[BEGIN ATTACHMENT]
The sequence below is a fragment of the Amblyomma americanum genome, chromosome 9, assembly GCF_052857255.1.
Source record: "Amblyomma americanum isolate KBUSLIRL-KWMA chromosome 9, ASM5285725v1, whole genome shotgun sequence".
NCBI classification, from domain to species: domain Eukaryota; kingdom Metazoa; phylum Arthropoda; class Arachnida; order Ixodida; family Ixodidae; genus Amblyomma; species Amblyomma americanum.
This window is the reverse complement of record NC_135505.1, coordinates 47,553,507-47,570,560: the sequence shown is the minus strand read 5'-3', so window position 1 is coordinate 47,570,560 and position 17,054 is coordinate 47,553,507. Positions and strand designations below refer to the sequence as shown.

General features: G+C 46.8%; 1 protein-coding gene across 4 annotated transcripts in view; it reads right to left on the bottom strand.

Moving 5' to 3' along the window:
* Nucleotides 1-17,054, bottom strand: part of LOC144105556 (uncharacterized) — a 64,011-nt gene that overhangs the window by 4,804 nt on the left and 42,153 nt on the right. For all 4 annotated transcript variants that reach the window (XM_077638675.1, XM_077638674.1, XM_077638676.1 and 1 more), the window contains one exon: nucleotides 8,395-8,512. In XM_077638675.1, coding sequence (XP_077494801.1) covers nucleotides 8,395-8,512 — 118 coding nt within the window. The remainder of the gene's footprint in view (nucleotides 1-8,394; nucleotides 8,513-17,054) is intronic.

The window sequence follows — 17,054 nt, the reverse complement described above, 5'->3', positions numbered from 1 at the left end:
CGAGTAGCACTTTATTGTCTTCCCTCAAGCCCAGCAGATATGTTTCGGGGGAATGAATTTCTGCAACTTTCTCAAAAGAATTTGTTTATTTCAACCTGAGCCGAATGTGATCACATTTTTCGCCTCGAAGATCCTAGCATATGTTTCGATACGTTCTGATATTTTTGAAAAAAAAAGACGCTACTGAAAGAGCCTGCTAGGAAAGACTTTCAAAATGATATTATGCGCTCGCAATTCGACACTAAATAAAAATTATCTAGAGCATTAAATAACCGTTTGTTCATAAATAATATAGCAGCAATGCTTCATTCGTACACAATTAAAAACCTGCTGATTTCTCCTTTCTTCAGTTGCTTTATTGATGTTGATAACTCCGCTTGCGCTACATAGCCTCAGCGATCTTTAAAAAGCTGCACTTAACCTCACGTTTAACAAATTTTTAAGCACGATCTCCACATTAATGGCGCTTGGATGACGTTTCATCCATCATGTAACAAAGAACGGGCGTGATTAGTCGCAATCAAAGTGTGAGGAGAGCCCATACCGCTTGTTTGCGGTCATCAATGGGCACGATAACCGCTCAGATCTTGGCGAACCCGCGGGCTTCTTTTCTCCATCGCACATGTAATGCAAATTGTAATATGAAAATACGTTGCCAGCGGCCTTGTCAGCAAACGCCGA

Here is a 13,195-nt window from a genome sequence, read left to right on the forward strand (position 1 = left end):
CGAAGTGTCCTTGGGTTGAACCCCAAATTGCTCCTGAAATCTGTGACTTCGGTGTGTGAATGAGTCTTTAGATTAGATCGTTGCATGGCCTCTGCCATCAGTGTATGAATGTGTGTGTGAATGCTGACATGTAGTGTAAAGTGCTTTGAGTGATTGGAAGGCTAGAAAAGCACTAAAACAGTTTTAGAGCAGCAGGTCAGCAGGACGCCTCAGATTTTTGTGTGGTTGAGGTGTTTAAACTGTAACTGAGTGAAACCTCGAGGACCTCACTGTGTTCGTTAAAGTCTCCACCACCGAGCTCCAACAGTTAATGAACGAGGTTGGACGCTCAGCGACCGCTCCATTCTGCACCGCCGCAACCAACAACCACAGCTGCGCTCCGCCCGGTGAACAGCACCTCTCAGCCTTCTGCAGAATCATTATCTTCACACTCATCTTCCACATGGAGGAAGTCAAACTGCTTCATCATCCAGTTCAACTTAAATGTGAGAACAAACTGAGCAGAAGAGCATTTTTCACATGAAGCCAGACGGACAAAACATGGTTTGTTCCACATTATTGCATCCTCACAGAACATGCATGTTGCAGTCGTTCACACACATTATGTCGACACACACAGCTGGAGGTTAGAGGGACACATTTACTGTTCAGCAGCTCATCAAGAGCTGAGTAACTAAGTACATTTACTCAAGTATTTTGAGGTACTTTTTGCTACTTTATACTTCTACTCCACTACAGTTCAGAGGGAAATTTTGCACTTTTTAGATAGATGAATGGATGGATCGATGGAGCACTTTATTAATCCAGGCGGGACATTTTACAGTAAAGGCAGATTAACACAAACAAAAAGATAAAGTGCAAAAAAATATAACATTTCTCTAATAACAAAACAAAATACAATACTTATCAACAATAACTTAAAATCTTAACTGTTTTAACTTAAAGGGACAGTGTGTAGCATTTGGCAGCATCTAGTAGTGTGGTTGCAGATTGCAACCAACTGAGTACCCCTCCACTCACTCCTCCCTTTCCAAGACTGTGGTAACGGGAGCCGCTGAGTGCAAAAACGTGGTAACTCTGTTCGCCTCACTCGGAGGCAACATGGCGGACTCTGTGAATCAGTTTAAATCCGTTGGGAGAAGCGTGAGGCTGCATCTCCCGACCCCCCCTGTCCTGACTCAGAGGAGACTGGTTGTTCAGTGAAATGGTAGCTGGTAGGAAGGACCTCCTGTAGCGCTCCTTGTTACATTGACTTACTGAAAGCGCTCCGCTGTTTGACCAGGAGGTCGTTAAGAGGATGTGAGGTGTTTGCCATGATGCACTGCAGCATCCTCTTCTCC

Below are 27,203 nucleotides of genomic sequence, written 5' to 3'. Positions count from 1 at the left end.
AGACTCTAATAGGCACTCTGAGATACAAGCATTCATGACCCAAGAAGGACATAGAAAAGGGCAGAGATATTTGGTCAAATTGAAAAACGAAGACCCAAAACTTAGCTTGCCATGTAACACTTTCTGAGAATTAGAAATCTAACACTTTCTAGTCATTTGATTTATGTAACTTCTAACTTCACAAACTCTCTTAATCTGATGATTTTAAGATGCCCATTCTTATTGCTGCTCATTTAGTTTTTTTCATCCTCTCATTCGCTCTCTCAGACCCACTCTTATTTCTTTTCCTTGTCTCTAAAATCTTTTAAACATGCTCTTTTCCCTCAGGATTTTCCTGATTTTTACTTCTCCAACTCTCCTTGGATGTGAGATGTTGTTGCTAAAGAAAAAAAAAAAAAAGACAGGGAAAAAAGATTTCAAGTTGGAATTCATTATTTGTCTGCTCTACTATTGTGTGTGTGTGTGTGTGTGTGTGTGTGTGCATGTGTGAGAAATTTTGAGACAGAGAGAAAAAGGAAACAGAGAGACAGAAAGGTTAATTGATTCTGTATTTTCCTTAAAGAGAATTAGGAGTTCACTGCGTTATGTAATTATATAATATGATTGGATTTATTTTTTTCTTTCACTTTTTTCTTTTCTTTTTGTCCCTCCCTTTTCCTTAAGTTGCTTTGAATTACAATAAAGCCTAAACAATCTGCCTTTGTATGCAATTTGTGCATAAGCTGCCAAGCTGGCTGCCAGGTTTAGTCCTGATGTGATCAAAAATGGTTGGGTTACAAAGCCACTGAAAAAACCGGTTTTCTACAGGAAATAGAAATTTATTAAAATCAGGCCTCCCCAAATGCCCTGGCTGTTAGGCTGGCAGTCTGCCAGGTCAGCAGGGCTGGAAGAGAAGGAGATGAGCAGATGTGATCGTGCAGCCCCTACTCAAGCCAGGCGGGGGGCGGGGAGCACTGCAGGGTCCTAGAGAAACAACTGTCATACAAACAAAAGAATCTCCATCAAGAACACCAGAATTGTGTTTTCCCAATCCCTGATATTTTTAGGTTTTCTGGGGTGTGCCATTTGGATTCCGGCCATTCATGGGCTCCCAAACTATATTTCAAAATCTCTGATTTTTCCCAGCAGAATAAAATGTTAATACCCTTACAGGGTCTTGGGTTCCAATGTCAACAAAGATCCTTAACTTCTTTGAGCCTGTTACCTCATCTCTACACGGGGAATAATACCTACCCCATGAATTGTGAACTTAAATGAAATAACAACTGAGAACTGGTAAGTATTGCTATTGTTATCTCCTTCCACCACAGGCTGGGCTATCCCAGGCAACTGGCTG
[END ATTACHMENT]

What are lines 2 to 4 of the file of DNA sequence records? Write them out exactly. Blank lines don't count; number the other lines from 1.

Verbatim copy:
Source record: "Amblyomma americanum isolate KBUSLIRL-KWMA chromosome 9, ASM5285725v1, whole genome shotgun sequence".
NCBI classification, from domain to species: domain Eukaryota; kingdom Metazoa; phylum Arthropoda; class Arachnida; order Ixodida; family Ixodidae; genus Amblyomma; species Amblyomma americanum.
This window is the reverse complement of record NC_135505.1, coordinates 47,553,507-47,570,560: the sequence shown is the minus strand read 5'-3', so window position 1 is coordinate 47,570,560 and position 17,054 is coordinate 47,553,507. Positions and strand designations below refer to the sequence as shown.